Reading Notes /
Sarah Vowell, Unfamiliar Fishes
[God, I love this book, I love this woman! gotta read lots more.]
American Exceptionalism: the idea that Americans are the exception to the rule that men are beasts.
Note that this is a human theory, not a scientific theory: it will be agreed with by the audience that agrees that the magician is displaying an ordinary deck of playing cards, by the audience that thinks the shill actually examined the trick box, while the magician was guiding the examination.
Gotta do more on this, in a separate post.
Steven Lukes called soft power, the process by which one people gets another group of people “to want what you want.”
multiethnic miscellany in which every race is a minority.
Kipling later wrote, “I never got over the wonder of a people who, having extirpated the aboriginals of their continent more completely than any modern race had ever done, honestly believed that they were a godly little New England community, setting examples to brutal mankind.”
HAWAIIANS HAVE A word for all the pasty-faced explorers, Bible thumpers, whalers, tycoons, con men, soldiers, and vacationers who have washed ashore since Captain Cook named their homeland the Sandwich Islands in 1778: haole. …
Like many nouns in the Hawaiian language, haole evokes multiple meanings, including foreigner, tourist, Caucasian, or, in the movie in which I first learned it, blond nitwit who learned to surf in a suburb of Phoenix.
Rick personifies two centuries of trespassing. He is oblivious to his status among the locals as a stand-in for every freckled missionary’s son who helped turn land into real estate.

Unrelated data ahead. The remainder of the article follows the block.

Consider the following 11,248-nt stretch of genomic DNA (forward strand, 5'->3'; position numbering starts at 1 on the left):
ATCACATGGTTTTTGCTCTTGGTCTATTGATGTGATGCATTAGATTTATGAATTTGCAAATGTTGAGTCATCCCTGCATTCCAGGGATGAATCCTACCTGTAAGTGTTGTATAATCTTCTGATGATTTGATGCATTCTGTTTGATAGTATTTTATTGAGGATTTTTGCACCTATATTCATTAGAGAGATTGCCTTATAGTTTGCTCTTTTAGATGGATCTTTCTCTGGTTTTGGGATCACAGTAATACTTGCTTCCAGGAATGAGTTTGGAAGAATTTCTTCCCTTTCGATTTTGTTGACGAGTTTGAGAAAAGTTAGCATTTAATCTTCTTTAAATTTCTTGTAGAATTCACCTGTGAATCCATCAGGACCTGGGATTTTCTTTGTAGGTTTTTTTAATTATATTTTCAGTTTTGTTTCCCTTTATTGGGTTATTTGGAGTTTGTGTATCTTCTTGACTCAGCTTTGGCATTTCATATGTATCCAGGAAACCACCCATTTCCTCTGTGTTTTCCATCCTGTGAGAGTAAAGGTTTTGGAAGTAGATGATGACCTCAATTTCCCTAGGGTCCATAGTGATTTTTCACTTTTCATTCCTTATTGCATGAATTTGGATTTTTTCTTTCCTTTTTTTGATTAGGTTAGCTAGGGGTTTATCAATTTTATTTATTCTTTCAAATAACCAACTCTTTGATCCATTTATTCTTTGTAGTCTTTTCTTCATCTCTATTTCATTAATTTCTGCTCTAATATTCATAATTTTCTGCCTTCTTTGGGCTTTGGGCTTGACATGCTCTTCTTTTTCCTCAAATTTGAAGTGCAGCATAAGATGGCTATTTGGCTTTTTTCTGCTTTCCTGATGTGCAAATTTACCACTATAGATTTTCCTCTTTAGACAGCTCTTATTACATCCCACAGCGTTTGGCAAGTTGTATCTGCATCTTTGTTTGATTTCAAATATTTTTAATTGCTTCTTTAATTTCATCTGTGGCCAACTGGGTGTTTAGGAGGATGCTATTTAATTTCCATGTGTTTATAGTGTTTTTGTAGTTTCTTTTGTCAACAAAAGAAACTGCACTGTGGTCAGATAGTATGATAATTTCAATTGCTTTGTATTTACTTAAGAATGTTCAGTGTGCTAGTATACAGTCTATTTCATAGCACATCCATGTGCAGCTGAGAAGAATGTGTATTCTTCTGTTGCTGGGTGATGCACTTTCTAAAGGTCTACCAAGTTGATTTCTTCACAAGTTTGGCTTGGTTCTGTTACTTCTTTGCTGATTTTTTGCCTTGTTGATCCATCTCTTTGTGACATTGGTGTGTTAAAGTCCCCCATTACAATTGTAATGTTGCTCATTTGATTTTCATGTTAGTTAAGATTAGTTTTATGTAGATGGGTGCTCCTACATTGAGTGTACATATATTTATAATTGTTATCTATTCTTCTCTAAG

Denis Diderot, mission statement for the encyclopedia, tacked up next to my desk as a talisman: “All things must be examined, debated, investigated without exception and without regard for anyone’s feelings.”
Of the five countries the United States invaded and/or acquired in 1898, Hawaii is the only one that became a state. That said, I have come to understand that even though Hawaii has been a state since 1959 and an American territory since 1898, a small but defiant network of native activists question the legality of both developments and do not consider themselves to be Americans at all. Which is pretty easy to pick up on when they’re marching past you down the main drag of Honolulu on the fiftieth anniversary of statehood, carrying picket signs that say “We Are Not Americans.”
It is worth pointing out that disregard for the feelings of others who disagree is the one thing shared by New England theologians and French philosophers (along with New Bedford whalers, Hawaii-born queen-usurpers, President McKinley, and New York writers finding inspiration in quotations about how it’s fine to be a jackass as long as you’re trying to tell the truth). In America, on the ordinate plane of faith versus reason, the x axis of faith intersects with the y axis of reason at the zero point of “I don’t give a damn what you think.”
Here in Waikiki, the U.S. Army Museum is hunkered down in the midst of all the concrete high-rise hotels and condominiums built in the post-1959 statehood architectural style I like to think of as A Very Brady Brutalism. The park where my plate lunch and I are sitting appears in an old black-and-white photograph on display there. The picture was taken in the summer of 1898, a few days after the sons of missionaries who had dethroned the Hawaiian queen handed over Hawaii to the United States. The park is pitched with the tents of the First New York Voluntary Infantry. The Spanish-American War had the soldiers stopping off in this suddenly American city en route to the Philippines to persuade the Filipino people at gunpoint that self-government really isn’t for everyone. They named their encampment after the president who dispatched them here: Camp McKinley.